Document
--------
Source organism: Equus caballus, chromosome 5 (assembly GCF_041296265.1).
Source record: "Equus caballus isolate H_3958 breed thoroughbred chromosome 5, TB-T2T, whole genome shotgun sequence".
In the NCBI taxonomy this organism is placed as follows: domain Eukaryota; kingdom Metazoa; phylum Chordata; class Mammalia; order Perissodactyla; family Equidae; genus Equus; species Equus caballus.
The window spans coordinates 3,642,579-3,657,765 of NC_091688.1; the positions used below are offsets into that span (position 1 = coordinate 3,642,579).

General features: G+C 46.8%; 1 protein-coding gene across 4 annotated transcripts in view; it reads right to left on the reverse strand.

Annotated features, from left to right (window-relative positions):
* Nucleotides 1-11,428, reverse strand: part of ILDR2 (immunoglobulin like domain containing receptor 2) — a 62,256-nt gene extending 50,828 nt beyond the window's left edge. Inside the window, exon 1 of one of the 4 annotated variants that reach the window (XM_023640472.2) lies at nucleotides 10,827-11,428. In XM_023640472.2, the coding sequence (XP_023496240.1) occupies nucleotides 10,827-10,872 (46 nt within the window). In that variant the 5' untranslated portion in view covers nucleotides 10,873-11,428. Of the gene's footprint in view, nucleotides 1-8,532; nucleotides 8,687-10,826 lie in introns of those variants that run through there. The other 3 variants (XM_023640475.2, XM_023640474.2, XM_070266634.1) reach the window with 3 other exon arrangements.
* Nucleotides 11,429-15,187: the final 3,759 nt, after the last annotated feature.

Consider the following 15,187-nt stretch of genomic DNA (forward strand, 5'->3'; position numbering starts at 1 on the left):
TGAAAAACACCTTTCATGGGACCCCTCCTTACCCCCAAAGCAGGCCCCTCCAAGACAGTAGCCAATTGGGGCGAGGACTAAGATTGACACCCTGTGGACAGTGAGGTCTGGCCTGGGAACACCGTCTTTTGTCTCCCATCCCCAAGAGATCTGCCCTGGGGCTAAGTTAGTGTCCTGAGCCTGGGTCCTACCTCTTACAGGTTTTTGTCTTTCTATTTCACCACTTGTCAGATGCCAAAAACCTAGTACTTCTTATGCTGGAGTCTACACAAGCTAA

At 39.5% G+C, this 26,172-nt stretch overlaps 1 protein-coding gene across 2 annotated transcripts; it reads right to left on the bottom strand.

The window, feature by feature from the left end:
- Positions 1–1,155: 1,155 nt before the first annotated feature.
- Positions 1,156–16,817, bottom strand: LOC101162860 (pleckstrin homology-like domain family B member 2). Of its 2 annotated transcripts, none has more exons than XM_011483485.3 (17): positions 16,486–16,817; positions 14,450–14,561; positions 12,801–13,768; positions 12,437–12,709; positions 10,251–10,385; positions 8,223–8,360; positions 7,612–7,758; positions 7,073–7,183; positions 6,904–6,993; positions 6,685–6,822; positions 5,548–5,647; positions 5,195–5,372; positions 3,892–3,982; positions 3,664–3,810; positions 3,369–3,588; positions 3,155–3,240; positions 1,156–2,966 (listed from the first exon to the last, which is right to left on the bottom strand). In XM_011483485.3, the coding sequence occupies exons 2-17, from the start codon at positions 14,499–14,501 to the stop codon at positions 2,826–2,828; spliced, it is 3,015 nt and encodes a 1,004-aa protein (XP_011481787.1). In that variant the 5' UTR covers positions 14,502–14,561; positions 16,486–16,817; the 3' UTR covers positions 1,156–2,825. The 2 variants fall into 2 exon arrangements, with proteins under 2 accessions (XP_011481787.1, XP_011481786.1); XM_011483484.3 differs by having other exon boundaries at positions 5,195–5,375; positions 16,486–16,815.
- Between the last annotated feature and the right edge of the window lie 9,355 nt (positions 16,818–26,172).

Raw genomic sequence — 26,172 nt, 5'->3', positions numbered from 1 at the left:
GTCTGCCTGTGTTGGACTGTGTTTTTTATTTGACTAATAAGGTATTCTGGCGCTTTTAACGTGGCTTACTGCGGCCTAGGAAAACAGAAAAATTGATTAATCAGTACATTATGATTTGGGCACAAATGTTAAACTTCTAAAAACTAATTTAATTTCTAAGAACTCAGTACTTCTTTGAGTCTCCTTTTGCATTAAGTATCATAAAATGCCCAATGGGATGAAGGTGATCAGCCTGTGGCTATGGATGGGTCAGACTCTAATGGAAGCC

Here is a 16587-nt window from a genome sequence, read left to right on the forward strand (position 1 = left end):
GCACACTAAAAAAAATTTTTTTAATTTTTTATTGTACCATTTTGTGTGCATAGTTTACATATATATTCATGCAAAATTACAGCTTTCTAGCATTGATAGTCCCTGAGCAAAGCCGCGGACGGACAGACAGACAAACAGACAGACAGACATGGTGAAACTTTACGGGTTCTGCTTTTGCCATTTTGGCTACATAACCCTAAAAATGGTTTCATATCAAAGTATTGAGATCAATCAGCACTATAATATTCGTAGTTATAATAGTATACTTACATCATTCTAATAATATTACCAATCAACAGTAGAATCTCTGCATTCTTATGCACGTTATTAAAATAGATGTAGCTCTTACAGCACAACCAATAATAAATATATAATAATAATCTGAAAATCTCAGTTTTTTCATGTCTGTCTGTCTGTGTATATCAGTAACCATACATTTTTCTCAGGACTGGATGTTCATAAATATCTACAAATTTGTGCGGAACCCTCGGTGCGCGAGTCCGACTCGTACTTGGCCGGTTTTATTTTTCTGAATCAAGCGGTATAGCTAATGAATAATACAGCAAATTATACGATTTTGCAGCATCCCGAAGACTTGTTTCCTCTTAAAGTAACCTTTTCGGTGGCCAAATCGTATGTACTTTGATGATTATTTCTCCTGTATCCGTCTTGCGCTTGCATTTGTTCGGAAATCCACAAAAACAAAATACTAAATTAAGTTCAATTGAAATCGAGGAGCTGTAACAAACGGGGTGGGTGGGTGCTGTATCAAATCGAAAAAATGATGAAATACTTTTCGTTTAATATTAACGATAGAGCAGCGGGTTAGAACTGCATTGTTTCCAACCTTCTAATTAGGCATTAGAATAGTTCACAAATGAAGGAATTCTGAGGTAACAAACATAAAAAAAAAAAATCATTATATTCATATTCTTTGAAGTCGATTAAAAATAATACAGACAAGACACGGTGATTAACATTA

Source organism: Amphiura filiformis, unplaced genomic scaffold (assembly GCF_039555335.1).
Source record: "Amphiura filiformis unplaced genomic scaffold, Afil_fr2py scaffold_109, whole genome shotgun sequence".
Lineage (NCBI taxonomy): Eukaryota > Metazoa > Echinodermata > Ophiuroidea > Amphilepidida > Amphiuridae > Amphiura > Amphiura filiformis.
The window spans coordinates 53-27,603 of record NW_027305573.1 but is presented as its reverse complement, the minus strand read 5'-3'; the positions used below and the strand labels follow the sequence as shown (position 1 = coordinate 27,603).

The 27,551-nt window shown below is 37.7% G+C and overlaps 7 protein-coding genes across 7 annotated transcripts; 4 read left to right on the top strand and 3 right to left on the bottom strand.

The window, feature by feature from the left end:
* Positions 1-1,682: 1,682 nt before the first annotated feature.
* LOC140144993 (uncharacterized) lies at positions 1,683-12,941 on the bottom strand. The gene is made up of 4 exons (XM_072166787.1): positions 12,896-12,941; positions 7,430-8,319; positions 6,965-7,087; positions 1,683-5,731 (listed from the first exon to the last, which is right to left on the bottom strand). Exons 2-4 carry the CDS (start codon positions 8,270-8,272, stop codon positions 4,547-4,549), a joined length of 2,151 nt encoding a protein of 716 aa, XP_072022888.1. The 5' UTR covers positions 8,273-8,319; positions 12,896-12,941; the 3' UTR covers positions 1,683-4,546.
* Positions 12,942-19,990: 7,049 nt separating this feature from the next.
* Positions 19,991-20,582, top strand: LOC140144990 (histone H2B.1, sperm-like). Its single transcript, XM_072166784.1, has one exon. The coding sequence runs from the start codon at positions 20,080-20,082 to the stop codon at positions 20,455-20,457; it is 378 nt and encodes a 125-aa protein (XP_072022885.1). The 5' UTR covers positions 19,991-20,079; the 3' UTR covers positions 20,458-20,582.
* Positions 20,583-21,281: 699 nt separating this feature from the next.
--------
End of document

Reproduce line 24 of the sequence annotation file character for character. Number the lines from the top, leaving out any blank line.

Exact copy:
The 27,551-nt window shown below is 37.7% G+C and overlaps 7 protein-coding genes across 7 annotated transcripts; 4 read left to right on the top strand and 3 right to left on the bottom strand.